“I hurt it in track about two years ago,” Ogle said. “It’s from steeplechase. It’s the leg I jump with. It’s always kind of nagged me. We’ve even joked about having a hamstring retirement party when I’m done with this season. I had hoped it would hang on for one more race, but it didn’t. I was just glad it happened at the last meet of the year, instead of at the beginning of the year.”
How does one react to an injury during the heat of competition, especially when it’s their last contest?
Well, for Ogle, it was simple. She worked for more than nearly a decade at running to reach this stage. She wasn’t going to let the pain deter her from crossing that finish line.
“It was pretty hard,” Ogle said of finishing the race. “It’s probably the most pain I’ve ever been in during a race. Usually, it’s just lactic acid pain. This was definitely a different kind of pain that I had to work through.”
In fact, she almost accepted the challenge. She missed her junior season because of an injury, but that allowed her to red-shirt that season and compete this fall.
Ogle was use to cross country trying to make her running difficult. She even enjoyed the challenges that were laid before her.
“It definitely tested me in another way,” Ogle said. “That’s one thing I like about cross country. You’re never really satisfied with yourself, because there’s always something you can get better at. It was a different kind of test.”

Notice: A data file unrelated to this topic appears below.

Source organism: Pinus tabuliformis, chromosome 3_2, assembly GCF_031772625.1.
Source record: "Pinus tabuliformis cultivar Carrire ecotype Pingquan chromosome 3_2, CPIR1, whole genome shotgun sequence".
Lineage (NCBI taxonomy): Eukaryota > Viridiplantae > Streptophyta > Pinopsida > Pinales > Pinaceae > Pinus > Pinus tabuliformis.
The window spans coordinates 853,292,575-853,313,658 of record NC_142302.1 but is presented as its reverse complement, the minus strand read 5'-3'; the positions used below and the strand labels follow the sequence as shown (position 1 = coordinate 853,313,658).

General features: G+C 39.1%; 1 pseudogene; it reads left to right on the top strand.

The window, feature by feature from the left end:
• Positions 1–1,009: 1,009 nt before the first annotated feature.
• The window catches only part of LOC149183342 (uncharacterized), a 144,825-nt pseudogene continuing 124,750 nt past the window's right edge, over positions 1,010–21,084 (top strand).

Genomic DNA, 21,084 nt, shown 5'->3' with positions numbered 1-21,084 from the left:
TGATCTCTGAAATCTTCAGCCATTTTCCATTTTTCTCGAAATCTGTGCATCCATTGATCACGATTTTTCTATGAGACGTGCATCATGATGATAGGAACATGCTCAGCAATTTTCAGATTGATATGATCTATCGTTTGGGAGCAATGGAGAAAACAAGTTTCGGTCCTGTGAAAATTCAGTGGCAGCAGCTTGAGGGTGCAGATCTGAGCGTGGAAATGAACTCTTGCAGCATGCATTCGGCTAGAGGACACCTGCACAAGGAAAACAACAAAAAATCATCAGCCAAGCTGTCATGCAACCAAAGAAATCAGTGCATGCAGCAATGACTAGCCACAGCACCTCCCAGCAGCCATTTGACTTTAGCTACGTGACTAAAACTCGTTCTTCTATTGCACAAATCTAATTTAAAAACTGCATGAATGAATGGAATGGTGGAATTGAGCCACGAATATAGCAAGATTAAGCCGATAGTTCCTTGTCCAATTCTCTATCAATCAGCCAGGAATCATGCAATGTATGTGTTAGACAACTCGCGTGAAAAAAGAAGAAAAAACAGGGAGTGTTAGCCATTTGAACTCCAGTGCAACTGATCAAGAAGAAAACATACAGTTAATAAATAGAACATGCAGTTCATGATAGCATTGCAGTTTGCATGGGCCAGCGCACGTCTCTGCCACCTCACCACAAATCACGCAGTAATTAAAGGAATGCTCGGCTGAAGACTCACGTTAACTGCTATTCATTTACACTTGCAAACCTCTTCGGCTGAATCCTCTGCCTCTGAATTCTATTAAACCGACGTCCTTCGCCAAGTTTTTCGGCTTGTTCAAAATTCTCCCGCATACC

Time to move on
Soon, Ogle will be faced with a new challenge. She will be graduating this weekend with a Bachelor’s degree in biology. She will have a trio of minors with her degree — international studies, chemistry and physical science
“I’m ready to move on,” Ogle said.
Last spring, she took the Medical College Admission Test for the first time. She hoped to score well enough to qualify for graduate school. Unhappy with her first exam, Ogle took the MCAT a second time.
She was pleased with the second test and has been applying for schools this fall. If all goes well, she will be going through interviews this spring and hopefully receive good news by April or May.
“I did well enough to be competitive for medical school,” Ogle said. “It’s something that once you get through, you don’t want to think about it ever again.”
Ogle also has other plans for the upcoming months. She will be traveling to Nepal for a six-week medical volunteer/internship program in April. Her dream is to work on international health after medical school.
She also plans on running the ultimate race before starting her next phase of school. Ogle has a goal of running a marathon — hopefully this spring, but plans aren’t cemented yet.
“I haven’t started training yet, but I’m hoping to build on my base that I have from cross country,” Ogle said. “Then I’ll do some higher mileage and longer runs. I’m not sure how I’m going to seriously train for it yet. But I figured if I’m going to run a marathon, this spring would probably be a good time to do it before I start school again.
“I’m going to take some time off, but I hear it’s pretty hard to start back up,” she said. “I think I should keep going while I can. I’ll probably let my hamstring heal up and maybe get back into it after Christmas.”